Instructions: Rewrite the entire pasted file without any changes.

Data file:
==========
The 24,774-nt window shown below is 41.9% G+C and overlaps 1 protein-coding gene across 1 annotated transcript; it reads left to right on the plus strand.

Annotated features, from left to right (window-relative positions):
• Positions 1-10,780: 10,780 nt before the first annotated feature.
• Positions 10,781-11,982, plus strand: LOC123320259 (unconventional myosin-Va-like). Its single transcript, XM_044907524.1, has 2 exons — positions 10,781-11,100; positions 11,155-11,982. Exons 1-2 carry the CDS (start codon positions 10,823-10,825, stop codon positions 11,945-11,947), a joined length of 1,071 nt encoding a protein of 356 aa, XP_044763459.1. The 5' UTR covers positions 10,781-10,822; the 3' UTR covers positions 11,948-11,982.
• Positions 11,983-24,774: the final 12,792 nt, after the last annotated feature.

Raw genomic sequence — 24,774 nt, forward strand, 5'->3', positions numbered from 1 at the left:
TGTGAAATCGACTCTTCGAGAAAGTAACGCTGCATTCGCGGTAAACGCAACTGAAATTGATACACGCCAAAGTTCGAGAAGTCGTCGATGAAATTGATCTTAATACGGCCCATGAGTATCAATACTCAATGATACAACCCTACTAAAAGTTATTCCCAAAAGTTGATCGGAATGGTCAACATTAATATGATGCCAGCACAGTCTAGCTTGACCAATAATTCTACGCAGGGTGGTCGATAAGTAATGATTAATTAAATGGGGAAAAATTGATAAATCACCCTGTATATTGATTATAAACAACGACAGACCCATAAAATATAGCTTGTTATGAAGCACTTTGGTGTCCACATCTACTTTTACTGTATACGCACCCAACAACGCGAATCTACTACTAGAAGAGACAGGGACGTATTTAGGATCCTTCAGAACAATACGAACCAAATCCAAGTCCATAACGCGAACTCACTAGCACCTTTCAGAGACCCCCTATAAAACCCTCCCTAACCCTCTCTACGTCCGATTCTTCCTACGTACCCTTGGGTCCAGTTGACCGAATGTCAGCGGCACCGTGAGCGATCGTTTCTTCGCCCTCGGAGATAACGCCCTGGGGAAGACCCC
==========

The 24,774-nt window shown below is 41.9% G+C and overlaps 1 protein-coding gene across 1 annotated transcript; it reads left to right on the plus strand.

Annotated features, from left to right (window-relative positions):
• Positions 1-10,780: 10,780 nt before the first annotated feature.
• Positions 10,781-11,982, plus strand: LOC123320259 (unconventional myosin-Va-like). Its single transcript, XM_044907524.1, has 2 exons — positions 10,781-11,100; positions 11,155-11,982. Exons 1-2 carry the CDS (start codon positions 10,823-10,825, stop codon positions 11,945-11,947), a joined length of 1,071 nt encoding a protein of 356 aa, XP_044763459.1. The 5' UTR covers positions 10,781-10,822; the 3' UTR covers positions 11,948-11,982.
• Positions 11,983-24,774: the final 12,792 nt, after the last annotated feature.

Raw genomic sequence — 24,774 nt, forward strand, 5'->3', positions numbered from 1 at the left:
TGTGAAATCGACTCTTCGAGAAAGTAACGCTGCATTCGCGGTAAACGCAACTGAAATTGATACACGCCAAAGTTCGAGAAGTCGTCGATGAAATTGATCTTAATACGGCCCATGAGTATCAATACTCAATGATACAACCCTACTAAAAGTTATTCCCAAAAGTTGATCGGAATGGTCAACATTAATATGATGCCAGCACAGTCTAGCTTGACCAATAATTCTACGCAGGGTGGTCGATAAGTAATGATTAATTAAATGGGGAAAAATTGATAAATCACCCTGTATATTGATTATAAACAACGACAGACCCATAAAATATAGCTTGTTATGAAGCACTTTGGTGTCCACATCTACTTTTACTGTATACGCACCCAACAACGCGAATCTACTACTAGAAGAGACAGGGACGTATTTAGGATCCTTCAGAACAATACGAACCAAATCCAAGTCCATAACGCGAACTCACTAGCACCTTTCAGAGACCCCCTATAAAACCCTCCCTAACCCTCTCTACGTCCGATTCTTCCTACGTACCCTTGGGTCCAGTTGACCGAATGTCAGCGGCACCGTGAGCGATCGTTTCTTCGCCCTCGGAGATAACGCCCTGGGGAAGACCCC